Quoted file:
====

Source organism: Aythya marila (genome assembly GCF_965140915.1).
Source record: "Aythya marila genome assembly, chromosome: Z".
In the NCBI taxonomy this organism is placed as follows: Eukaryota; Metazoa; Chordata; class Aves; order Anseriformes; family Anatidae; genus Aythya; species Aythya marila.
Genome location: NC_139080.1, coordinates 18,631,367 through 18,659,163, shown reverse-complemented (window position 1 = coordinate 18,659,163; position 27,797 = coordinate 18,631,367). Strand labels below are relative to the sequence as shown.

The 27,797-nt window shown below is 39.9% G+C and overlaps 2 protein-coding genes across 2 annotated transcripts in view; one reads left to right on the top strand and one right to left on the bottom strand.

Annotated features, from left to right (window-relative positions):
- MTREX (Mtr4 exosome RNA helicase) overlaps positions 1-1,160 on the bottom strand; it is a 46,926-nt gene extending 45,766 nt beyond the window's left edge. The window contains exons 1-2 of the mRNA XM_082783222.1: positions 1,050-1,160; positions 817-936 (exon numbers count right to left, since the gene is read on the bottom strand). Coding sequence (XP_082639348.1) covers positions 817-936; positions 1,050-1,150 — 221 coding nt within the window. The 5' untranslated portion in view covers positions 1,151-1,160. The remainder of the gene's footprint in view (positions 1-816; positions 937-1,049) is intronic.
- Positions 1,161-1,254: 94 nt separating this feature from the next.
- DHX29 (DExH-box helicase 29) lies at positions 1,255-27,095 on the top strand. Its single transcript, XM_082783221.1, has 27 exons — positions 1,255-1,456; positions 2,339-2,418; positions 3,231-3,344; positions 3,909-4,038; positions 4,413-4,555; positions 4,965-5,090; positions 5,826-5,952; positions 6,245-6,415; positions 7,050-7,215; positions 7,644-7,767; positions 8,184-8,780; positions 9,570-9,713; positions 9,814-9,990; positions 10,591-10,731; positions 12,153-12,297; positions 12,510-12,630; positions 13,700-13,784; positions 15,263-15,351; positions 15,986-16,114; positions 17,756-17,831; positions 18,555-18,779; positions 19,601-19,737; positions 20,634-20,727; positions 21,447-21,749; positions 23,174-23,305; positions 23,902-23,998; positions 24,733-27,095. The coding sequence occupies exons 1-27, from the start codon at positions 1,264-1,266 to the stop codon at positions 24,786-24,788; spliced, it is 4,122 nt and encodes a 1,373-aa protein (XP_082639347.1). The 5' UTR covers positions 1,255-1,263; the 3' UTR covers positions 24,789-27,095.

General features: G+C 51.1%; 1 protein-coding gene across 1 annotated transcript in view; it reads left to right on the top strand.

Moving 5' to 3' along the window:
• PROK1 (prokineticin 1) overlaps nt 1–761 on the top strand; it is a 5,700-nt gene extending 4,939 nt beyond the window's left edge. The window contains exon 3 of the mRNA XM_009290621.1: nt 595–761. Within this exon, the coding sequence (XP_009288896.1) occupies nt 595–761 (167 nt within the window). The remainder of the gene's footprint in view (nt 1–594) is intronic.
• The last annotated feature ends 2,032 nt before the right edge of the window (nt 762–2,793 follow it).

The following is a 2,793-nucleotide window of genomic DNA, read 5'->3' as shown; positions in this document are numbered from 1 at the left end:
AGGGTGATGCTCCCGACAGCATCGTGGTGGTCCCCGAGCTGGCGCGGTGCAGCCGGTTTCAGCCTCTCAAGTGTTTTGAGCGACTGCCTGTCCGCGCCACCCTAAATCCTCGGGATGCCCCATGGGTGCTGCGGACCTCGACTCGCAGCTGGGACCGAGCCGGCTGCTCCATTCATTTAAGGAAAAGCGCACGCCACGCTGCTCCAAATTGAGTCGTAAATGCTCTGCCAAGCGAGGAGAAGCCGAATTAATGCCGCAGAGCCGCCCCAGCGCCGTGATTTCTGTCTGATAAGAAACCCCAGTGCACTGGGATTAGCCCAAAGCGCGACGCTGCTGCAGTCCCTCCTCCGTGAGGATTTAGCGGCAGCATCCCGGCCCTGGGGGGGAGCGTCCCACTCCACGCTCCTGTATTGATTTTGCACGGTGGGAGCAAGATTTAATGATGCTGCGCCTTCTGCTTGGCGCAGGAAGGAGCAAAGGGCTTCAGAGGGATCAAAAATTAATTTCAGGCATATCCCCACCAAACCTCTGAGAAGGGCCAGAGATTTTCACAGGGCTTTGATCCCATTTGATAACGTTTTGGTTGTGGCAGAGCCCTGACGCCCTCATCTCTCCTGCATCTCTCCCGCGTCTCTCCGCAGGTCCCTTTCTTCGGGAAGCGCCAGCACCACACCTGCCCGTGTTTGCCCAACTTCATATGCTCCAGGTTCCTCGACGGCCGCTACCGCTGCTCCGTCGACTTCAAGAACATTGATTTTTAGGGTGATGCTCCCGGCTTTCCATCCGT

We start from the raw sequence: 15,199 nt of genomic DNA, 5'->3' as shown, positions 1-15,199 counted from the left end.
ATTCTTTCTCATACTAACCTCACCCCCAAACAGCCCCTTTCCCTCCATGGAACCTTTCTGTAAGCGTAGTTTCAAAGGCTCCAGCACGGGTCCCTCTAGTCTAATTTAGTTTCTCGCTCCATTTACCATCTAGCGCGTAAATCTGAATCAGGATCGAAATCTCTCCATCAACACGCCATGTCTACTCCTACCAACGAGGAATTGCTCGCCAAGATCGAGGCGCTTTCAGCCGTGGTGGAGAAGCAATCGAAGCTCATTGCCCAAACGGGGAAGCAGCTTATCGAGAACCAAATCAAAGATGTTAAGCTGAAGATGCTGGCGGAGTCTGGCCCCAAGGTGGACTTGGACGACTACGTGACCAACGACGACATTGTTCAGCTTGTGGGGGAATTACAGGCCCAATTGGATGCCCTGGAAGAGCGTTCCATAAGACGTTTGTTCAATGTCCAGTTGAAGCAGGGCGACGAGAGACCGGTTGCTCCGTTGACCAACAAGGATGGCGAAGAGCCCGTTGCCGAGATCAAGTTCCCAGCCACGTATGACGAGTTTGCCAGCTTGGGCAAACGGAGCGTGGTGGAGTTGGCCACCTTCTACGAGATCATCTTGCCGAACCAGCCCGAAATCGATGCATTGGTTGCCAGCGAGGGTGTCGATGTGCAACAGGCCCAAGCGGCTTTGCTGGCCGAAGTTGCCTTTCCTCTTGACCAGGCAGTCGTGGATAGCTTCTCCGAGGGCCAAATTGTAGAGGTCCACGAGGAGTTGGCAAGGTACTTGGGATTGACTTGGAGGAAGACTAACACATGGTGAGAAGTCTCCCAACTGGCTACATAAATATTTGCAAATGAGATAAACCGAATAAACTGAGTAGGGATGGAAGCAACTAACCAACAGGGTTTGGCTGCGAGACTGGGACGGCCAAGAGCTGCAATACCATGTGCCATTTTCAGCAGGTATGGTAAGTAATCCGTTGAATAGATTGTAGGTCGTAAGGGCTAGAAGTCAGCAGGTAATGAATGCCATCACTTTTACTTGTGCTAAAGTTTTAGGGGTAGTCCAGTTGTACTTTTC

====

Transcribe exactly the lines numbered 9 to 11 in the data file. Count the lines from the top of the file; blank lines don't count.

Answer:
- DHX29 (DExH-box helicase 29) lies at positions 1,255-27,095 on the top strand. Its single transcript, XM_082783221.1, has 27 exons — positions 1,255-1,456; positions 2,339-2,418; positions 3,231-3,344; positions 3,909-4,038; positions 4,413-4,555; positions 4,965-5,090; positions 5,826-5,952; positions 6,245-6,415; positions 7,050-7,215; positions 7,644-7,767; positions 8,184-8,780; positions 9,570-9,713; positions 9,814-9,990; positions 10,591-10,731; positions 12,153-12,297; positions 12,510-12,630; positions 13,700-13,784; positions 15,263-15,351; positions 15,986-16,114; positions 17,756-17,831; positions 18,555-18,779; positions 19,601-19,737; positions 20,634-20,727; positions 21,447-21,749; positions 23,174-23,305; positions 23,902-23,998; positions 24,733-27,095. The coding sequence occupies exons 1-27, from the start codon at positions 1,264-1,266 to the stop codon at positions 24,786-24,788; spliced, it is 4,122 nt and encodes a 1,373-aa protein (XP_082639347.1). The 5' UTR covers positions 1,255-1,263; the 3' UTR covers positions 24,789-27,095.

General features: G+C 51.1%; 1 protein-coding gene across 1 annotated transcript in view; it reads left to right on the top strand.

Moving 5' to 3' along the window: